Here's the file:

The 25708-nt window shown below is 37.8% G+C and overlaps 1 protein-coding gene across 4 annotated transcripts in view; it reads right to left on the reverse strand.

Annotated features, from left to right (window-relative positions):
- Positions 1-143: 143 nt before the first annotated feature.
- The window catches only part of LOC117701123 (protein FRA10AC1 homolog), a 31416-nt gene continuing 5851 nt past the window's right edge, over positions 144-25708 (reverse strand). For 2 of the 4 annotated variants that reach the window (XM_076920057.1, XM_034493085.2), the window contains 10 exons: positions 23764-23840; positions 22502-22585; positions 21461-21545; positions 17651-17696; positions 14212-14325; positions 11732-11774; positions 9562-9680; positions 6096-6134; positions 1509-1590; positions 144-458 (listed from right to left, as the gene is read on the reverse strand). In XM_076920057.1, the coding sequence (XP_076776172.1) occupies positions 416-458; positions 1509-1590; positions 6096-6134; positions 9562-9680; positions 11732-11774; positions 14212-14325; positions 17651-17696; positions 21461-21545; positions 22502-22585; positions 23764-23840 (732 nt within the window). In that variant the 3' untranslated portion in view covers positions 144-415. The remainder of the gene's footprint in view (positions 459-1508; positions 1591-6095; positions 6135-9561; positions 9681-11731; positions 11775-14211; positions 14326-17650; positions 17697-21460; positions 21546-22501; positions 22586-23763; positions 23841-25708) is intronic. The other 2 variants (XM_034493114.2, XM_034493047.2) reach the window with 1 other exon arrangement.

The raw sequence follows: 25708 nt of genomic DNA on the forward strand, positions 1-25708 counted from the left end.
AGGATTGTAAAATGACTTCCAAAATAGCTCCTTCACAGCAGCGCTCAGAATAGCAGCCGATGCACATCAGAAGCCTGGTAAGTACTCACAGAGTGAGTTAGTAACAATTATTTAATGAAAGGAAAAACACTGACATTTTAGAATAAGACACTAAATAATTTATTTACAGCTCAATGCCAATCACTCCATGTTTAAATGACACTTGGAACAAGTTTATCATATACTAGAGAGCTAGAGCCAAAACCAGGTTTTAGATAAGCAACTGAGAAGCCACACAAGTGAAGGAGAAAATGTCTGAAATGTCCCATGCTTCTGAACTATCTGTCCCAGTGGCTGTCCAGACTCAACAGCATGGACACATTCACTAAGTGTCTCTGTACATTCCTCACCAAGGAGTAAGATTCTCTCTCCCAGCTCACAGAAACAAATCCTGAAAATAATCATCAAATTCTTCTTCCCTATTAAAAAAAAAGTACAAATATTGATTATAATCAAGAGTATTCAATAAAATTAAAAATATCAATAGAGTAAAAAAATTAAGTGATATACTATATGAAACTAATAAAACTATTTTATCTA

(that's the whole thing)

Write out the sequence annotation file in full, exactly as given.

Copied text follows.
The 25708-nt window shown below is 37.8% G+C and overlaps 1 protein-coding gene across 4 annotated transcripts in view; it reads right to left on the reverse strand.

Annotated features, from left to right (window-relative positions):
- Positions 1-143: 143 nt before the first annotated feature.
- The window catches only part of LOC117701123 (protein FRA10AC1 homolog), a 31416-nt gene continuing 5851 nt past the window's right edge, over positions 144-25708 (reverse strand). For 2 of the 4 annotated variants that reach the window (XM_076920057.1, XM_034493085.2), the window contains 10 exons: positions 23764-23840; positions 22502-22585; positions 21461-21545; positions 17651-17696; positions 14212-14325; positions 11732-11774; positions 9562-9680; positions 6096-6134; positions 1509-1590; positions 144-458 (listed from right to left, as the gene is read on the reverse strand). In XM_076920057.1, the coding sequence (XP_076776172.1) occupies positions 416-458; positions 1509-1590; positions 6096-6134; positions 9562-9680; positions 11732-11774; positions 14212-14325; positions 17651-17696; positions 21461-21545; positions 22502-22585; positions 23764-23840 (732 nt within the window). In that variant the 3' untranslated portion in view covers positions 144-415. The remainder of the gene's footprint in view (positions 459-1508; positions 1591-6095; positions 6135-9561; positions 9681-11731; positions 11775-14211; positions 14326-17650; positions 17697-21460; positions 21546-22501; positions 22586-23763; positions 23841-25708) is intronic. The other 2 variants (XM_034493114.2, XM_034493047.2) reach the window with 1 other exon arrangement.

The raw sequence follows: 25708 nt of genomic DNA on the forward strand, positions 1-25708 counted from the left end.
AGGATTGTAAAATGACTTCCAAAATAGCTCCTTCACAGCAGCGCTCAGAATAGCAGCCGATGCACATCAGAAGCCTGGTAAGTACTCACAGAGTGAGTTAGTAACAATTATTTAATGAAAGGAAAAACACTGACATTTTAGAATAAGACACTAAATAATTTATTTACAGCTCAATGCCAATCACTCCATGTTTAAATGACACTTGGAACAAGTTTATCATATACTAGAGAGCTAGAGCCAAAACCAGGTTTTAGATAAGCAACTGAGAAGCCACACAAGTGAAGGAGAAAATGTCTGAAATGTCCCATGCTTCTGAACTATCTGTCCCAGTGGCTGTCCAGACTCAACAGCATGGACACATTCACTAAGTGTCTCTGTACATTCCTCACCAAGGAGTAAGATTCTCTCTCCCAGCTCACAGAAACAAATCCTGAAAATAATCATCAAATTCTTCTTCCCTATTAAAAAAAAAGTACAAATATTGATTATAATCAAGAGTATTCAATAAAATTAAAAATATCAATAGAGTAAAAAAATTAAGTGATATACTATATGAAACTAATAAAACTATTTTATCTA